CommentsOnOpenAnnotationDataModel

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comments from Arlin after attending OA workshop

Yesterday I attended the east-coast rollout of the Open Annotation (OA) Data Model [1]. I attended this because I though it would be relevant to MIAPA, so I would like to share what I learned.

The context for this is that, based on our published analysis of current practices [7], I assume as a background condition that, even if our community pushed for authors to archive their trees with a MIAPA-compliant report (e.g., in NeXML), it will be many *years* before even 10 % of trees are archived with a compliant report. Meanwhile, those of us who want to build infrastructure for synthesizing and sharing trees (e.g., OToL, Phylotastic) face a problem: the trees we want to use now do not have MIAPA-compliant reports, either from the authors, or from anyone else. How do we gather, encode and manage the metadata for the trees that we want to re-use and distribute now? The answer IMHO is that we will have to rely on 3rd party annotators to create non-authoritative 'stand-off' annotations that are created, managed, and stored separately from the trees themselves. This is the preferred way for the semantic web to work, and there is an impressive amount of activity in academia and industry around supporting this kind of annotation. Such annotations are broadly useful (in various domains) for sharing information, improving discovery of the primary resources, organizing the resources, and providing a means for resource-users to interact. The OA model apparently is the emerging standard for annotations.

The OA model [1] is basically this:

annotation ::=

  • body = what you are saying, i.e., the annotation content
  • target = what it is about, i.e., the resource

And this is extended with a small number of concepts from key vocabularies (OA, RDF, dublin core, etc) to cover the complications of a dozen different kinds of annotating, e.g., an annotation typically applies specifically to a *part* of the target, so there must be means to reference the part. For instance, ancient manuscripts are stored in image files, and anotations reference pixel locations in bitmapped images. See MapHub [2] for a way to combine the images and maps. The body can refer to an RDF graph, and I think it also can embed an RDF graph (need to double-check this), so this means that OA extends automatically to include RDF statements in our own favorite domain-specific languages (e.g., CDAO).

The OA data model is the product of the W3C open annotation community group. This is a highly organized and well funded project in which a data model has been refined over several years in collaboration with use-case projects, and has gone through a comment and revision period. Some of the driving informatics problems motivating the data model, and the tools built on it, are coming from the library-science and humanities research communities. Annotating digital collections, such as ancient manuscripts, is a critical use-case.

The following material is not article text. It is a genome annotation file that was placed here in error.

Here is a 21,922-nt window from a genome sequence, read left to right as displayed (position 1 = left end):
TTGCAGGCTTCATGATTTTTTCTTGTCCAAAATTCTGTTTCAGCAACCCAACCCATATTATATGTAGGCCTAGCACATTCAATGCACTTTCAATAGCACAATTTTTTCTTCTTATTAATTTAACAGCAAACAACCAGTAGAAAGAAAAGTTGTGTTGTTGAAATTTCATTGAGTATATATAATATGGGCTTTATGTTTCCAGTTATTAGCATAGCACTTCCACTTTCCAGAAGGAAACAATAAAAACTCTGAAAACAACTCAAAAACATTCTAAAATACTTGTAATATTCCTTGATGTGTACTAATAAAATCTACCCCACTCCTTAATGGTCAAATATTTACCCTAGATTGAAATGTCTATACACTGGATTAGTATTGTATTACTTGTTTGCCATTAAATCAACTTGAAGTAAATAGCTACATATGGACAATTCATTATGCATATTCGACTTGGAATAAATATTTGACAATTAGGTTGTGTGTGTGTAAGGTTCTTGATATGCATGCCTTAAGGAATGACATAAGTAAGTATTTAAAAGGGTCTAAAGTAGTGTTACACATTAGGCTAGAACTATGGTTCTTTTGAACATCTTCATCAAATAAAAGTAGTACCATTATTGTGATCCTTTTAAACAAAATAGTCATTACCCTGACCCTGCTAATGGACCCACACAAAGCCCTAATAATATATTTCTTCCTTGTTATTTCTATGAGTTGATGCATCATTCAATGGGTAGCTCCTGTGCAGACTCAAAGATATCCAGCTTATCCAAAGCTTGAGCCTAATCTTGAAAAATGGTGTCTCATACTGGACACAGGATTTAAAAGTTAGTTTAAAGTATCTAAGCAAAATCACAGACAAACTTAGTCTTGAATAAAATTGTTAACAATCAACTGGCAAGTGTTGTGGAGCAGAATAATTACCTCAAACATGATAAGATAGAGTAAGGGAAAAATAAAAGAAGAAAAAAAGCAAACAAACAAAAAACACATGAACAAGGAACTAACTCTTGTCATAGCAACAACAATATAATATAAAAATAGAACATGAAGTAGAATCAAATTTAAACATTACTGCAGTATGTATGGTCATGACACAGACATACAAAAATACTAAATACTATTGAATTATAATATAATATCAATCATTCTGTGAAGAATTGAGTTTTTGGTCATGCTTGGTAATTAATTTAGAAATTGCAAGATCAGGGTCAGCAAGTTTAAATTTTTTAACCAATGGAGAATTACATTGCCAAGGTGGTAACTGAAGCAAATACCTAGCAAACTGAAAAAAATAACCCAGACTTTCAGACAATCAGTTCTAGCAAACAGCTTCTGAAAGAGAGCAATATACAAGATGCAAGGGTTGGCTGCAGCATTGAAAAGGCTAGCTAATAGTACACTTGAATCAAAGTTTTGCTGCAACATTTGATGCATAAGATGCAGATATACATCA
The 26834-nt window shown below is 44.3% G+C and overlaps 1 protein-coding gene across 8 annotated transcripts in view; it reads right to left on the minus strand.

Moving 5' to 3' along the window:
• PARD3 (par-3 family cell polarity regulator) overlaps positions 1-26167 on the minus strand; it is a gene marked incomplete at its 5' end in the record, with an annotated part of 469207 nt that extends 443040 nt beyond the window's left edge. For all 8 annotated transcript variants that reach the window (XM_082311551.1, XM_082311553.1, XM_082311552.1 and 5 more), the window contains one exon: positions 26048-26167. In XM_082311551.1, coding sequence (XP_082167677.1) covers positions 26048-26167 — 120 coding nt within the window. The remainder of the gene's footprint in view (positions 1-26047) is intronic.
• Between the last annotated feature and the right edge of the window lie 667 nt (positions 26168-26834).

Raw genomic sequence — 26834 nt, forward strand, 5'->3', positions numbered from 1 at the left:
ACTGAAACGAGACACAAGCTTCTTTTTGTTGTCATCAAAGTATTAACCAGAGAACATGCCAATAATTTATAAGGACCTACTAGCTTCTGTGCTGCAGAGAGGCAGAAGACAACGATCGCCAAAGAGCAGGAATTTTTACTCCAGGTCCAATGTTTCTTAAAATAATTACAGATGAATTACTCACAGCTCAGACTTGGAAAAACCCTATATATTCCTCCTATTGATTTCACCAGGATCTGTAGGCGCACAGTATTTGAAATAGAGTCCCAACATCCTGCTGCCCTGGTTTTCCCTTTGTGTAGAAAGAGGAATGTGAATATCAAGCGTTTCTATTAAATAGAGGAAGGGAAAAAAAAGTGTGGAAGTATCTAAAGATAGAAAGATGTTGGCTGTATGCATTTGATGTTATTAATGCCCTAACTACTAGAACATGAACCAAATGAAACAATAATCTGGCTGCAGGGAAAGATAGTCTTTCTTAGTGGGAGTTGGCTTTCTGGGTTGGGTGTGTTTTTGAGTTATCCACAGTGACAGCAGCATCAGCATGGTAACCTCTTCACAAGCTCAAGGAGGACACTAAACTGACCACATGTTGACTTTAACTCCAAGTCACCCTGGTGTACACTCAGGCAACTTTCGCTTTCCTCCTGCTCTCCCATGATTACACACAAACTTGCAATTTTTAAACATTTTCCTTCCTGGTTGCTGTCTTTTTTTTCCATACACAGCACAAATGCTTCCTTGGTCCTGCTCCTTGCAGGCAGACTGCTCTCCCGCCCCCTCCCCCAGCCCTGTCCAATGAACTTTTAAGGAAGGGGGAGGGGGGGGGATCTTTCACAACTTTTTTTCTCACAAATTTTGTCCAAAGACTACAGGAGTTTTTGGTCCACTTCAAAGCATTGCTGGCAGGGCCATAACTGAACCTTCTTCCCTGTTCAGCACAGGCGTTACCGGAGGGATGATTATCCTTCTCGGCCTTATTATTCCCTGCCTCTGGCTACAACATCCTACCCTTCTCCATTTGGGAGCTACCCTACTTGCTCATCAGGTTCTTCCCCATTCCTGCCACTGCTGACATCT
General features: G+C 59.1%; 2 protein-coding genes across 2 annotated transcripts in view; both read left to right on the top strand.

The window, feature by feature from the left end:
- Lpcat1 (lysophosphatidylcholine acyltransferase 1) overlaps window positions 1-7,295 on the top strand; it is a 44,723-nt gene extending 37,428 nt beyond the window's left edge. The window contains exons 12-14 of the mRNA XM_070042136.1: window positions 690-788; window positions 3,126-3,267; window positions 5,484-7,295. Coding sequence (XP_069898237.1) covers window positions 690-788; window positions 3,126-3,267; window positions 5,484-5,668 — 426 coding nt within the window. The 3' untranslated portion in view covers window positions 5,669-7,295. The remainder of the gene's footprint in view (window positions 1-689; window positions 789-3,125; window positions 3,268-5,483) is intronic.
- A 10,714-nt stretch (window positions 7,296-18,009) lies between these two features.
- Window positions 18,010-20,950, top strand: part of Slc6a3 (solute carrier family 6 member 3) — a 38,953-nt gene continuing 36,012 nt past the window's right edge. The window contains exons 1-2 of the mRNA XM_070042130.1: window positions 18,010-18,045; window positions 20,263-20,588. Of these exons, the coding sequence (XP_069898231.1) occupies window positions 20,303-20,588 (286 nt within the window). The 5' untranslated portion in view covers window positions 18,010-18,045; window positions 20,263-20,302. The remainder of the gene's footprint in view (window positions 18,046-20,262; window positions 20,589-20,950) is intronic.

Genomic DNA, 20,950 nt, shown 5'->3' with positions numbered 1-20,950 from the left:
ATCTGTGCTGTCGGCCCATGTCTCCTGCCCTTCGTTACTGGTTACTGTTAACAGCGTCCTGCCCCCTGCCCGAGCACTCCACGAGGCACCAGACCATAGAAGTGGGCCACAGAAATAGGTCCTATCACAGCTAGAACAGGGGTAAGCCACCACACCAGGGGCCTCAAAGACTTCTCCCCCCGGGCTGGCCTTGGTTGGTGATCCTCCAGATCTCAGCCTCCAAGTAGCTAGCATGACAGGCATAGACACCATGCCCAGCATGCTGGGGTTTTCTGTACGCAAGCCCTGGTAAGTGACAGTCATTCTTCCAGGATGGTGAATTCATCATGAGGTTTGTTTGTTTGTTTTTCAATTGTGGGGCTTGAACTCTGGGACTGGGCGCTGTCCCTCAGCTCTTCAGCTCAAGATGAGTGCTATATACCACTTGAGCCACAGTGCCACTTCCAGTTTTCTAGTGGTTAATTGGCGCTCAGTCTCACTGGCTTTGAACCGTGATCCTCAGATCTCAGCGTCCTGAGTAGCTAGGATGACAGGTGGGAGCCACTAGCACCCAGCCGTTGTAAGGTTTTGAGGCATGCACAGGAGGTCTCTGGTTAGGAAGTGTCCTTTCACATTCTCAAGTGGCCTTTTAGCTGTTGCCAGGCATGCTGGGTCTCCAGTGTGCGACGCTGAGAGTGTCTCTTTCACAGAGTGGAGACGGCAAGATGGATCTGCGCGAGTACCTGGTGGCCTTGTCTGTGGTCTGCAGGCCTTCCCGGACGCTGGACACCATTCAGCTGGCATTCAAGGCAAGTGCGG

However, some of the use-cases are scientific, such as the Domeo annotation toolkit for ontology-based standoff annotations [4]. Those of you familiar with TDWG may know Bob Morris, who was at the OA roll-out to present his "filtered push" project for managing annotations of biological collections data. Even projects that aren't aimed at scientists, such as lorestore [5] or the Open Knowledge Foundation's Annotator [6] have broad usefulness for annotating documents, web pages, digital collections, etc.

The take-home message (for me) is that the information science community is developing tools to support the logical association of secondary information (metadata, comments, likes, whatever) with primary resources.

We will not have to create the back end of a system for the phylogenetics community to annotate trees with metadata, or to rate them using social bookmarking or some other means. These systems are already being developed for other uses. Other people are solving the generic problems associated with this kind of system. We would just need to adapt their tools to our uses.

[1] http://www.openannotation.org/spec/core/ [2] http://maphub.github.io/ [3] http://www.w3.org/community/openannotation/ [4] Domeo - http://swan.mindinformatics.org/ [5] lorestore - http://austese.net/lorestore/index.html [6] OKF annotator - http://okfnlabs.org/annotator/ [7] http://www.biomedcentral.com/1756-0500/5/574